It has been awhile since I posted an entry in here.  Two reasons.  I got busy with some other things, including two trips to my sister’s for babysitting duty up near DC, plus things around home got busy as well. One of them, trying to locate a cheap old vechicle to use to pull my trailer when I get to the point of hauling some heavier lumber.  (I did find something neat, a Korean War vintage jeep, honest to goodness US Army issue!  It runs and drives, just needs some brakes and going over to make sure it’s road-worthy.) 

And the second, well, I just sort of ran out of steam. I was going like gangbusters, with no thought of pacing myself. Big mistake, I should have set a time limit. But instead, I just kept forcing myself to go and go, and wound up exhausted. Of course, that’s part of the reason I’m on disability in the first place. My meds keep me that way a lot, and I have to learn my limitations.  Lesson learned.

Okay, so I took my break and I’m back to work.

One issue that became a factor as well was the weather. September was one heck of a soggy month in NC.  We had massive amounts of rain and moderate temperatures to boot. I’m keeping power bills down as I’m not staying in the house presently while I’m doing this work, so it’s necessary to keep the air off. It’s expensive to run a heat pump/AC unit in a house with no insulation.  And by the time I got back from  my sister’s house the temperatures nosedived, and we had frost the past two mornings.

The first thing I did last week was to crawl under the house. I have an oil furnace that worked great for several years, but after the flooding a couple of years ago, I haven’t been able to get it to fire up. It’s totally dry now,  but I pulled the primary control board, something I’ve never done, and got it out.

   It didn’t look too bad on first glance, but once I pulled the board out of the housing, the story became clear. Heavy corrosion had caused the multiple contact bridging and of course, that means short circuits. Not enough to trip the circuit breaker, but enough to render the board’s relay inoperative.  So I’ve got one on order, which should come in a week or so.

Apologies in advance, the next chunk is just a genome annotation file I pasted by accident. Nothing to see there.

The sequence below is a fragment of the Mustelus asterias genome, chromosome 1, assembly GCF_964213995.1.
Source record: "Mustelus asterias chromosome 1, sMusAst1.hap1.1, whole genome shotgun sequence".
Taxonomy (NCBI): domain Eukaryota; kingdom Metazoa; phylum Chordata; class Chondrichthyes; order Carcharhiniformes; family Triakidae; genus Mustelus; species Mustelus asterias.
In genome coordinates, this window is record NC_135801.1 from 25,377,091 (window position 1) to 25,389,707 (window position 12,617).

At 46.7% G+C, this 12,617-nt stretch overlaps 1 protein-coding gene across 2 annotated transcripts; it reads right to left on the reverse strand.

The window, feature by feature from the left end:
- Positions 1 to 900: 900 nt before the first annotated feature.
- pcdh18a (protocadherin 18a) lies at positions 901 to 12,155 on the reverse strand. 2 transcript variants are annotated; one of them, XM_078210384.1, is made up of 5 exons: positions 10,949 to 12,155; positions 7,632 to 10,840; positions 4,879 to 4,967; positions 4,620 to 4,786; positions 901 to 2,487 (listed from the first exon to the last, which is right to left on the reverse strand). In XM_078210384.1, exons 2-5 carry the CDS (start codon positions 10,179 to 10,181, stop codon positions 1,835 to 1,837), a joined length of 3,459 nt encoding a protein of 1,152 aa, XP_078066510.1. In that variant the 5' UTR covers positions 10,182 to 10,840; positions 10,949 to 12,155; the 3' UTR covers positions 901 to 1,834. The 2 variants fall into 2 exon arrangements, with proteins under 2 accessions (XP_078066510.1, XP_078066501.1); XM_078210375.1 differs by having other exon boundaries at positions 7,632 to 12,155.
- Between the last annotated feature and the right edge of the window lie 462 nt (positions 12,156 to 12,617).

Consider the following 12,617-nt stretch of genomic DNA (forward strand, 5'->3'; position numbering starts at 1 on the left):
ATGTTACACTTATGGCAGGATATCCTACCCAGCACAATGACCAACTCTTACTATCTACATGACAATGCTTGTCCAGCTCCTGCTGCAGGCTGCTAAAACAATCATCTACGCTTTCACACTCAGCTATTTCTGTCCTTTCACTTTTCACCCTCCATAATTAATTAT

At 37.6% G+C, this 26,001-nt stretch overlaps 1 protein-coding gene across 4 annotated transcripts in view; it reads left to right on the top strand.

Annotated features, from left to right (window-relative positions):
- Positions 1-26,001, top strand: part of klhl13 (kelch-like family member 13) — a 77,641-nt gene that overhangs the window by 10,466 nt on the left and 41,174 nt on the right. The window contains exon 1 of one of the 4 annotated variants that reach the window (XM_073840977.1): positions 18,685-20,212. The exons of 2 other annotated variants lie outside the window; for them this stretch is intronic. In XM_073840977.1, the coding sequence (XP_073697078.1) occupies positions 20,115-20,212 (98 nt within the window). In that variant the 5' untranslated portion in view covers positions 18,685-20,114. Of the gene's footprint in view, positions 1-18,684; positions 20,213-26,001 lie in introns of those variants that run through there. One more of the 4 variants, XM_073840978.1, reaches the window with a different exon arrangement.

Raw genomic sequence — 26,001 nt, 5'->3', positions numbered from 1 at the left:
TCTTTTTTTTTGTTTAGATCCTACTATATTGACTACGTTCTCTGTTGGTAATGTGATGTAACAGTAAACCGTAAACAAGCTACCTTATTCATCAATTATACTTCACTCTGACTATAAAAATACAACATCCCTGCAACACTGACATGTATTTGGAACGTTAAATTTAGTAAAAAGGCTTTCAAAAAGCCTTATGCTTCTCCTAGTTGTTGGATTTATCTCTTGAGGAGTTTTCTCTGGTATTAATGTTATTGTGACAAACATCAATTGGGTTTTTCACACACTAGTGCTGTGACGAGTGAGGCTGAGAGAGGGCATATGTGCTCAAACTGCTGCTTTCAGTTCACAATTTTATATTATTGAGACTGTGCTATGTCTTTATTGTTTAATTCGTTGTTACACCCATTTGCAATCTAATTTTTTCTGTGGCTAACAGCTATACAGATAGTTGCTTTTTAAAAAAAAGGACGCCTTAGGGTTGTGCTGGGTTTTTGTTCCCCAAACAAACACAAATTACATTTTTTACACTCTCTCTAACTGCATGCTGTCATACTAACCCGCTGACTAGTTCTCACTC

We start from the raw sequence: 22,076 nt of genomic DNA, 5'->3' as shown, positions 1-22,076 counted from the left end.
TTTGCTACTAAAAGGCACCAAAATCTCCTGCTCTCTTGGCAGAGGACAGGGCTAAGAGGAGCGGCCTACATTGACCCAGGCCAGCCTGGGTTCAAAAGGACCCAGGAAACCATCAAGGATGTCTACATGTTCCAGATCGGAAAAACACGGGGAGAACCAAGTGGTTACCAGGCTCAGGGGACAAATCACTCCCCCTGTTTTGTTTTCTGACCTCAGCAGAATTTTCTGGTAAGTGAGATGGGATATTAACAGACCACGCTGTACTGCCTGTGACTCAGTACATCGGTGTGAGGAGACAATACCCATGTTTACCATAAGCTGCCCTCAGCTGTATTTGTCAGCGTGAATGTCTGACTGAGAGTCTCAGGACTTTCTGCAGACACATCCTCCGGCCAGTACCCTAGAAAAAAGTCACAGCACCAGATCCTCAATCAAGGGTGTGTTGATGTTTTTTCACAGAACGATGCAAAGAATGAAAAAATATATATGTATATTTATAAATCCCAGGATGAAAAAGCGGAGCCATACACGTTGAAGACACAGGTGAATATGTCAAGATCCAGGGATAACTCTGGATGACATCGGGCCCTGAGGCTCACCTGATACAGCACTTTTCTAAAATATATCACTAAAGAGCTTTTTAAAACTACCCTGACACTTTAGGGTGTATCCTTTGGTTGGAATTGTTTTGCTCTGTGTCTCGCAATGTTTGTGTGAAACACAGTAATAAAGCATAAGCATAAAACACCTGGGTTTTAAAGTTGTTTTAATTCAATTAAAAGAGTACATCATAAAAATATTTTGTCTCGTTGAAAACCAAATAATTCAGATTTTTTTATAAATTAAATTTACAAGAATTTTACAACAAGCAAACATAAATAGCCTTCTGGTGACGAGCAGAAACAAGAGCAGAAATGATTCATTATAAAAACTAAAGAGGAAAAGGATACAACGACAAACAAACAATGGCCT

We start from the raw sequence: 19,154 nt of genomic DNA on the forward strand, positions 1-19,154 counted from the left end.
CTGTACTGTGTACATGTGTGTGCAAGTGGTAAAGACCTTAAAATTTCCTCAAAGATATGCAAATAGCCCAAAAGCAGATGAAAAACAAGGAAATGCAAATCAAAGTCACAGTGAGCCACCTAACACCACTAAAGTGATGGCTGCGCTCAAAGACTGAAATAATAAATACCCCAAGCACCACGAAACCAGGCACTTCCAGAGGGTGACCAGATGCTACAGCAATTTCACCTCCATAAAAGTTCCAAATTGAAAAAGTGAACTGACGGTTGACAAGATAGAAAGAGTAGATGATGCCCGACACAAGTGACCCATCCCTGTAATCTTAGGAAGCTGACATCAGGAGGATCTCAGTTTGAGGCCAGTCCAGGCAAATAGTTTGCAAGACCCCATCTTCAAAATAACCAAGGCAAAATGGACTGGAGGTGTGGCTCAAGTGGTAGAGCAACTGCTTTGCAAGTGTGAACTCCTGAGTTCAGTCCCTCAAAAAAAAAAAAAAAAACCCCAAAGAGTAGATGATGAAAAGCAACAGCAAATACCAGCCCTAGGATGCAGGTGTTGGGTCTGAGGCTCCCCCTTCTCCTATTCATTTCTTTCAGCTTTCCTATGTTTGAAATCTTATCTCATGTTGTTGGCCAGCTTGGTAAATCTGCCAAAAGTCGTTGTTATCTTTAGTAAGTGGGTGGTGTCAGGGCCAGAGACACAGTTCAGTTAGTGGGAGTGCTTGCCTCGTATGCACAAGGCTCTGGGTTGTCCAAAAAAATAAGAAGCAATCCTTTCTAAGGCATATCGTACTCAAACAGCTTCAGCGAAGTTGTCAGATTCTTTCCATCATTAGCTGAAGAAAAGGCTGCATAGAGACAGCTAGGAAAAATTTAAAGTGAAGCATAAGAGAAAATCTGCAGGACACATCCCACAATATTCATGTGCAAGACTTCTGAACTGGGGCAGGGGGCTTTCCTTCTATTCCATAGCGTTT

Here, one can see just how bad the corrosion was, between the two circuit boards. Nothing to do but replace it.

And that was Day Seven, just getting under there and retrieving this thing. I have about 40 gallons of fuel oil in the tank, enough for about three weeks of constant use.  I plan to use the oil and heat pump in conjunction, a dual-fuel system. The oil furnace operates with one single large vent in the floor of the living room, and it heats the whole house nicely. I installed new ductwork throughout the rest of the house so the heat pump provides a nice, even heat and circulated air.  Between the two, I think I can have a much better heat system overall, and more efficient.

Day Eight: back to painting. My last entry involved sanding and prepping the front door for paint. I stored it in the workshop but dragged it inside to paint. I turned the heat on to 69 degrees, and opened my can of primer. I already had this, plenty of it, in fact. So, after one last sanding it it was time to prime and paint.

That was done in about three hours, allowing time to dry between coats.   After the door was finished I got some of the hardware out. The hardware, hinges, locks, escutcheons and latches, were hopelessly coated time and time again with paint, multiple coats and applied thickly, in gobs at times.  I chipped the old paint off and began the task of sanding down the worst of it. Like the door, I was unable to remove all of it. Just way too much of it and it was too thick and hard. And all of it was different. Bright brass deadbolt, older brass doorknobs, steel surface lock and steel hinges. And all the escutcheons were painted as well.

Patient sanding using a paint stripper at least got all of them mostly smooth, and I did    each one of them.

I got to thinking, how to handle this?  Every one of them looked different, and I had        no desire to duplicate the sloppy painting techniques of the previous workers.  I hit          upon a solution I think will work well and fit in well with the plan of keeping this an          “old” house in appearance and decor.

I took all of the hardware and decided to paint them glossy black, as old iron and hardware used to some that way anyway.   So I rummaged again and found some glossy black Rustoleum enamel spray paint.  (Thank goodness I remembered to bring it inside last year before the cold hit. )  So the final thing to do before finishing last night was to lay them all out, and paint them.   Here’s the finished result:

We’ll see how it looks this evening after the parts dry and I get them (and the door) installed again.  Oh, in case you’re wondering, I took down one of the interior doors and stood it up in the doorframe. It doesn’t fit very well, being smaller, but at least someone looking from the outside won’t realize the door is actually open, unless they open the storm door as well, and that’s locked.

Previous total:     $174.00

New total:               $216.50   (cost of used primary control for oil furnace, plus shipping)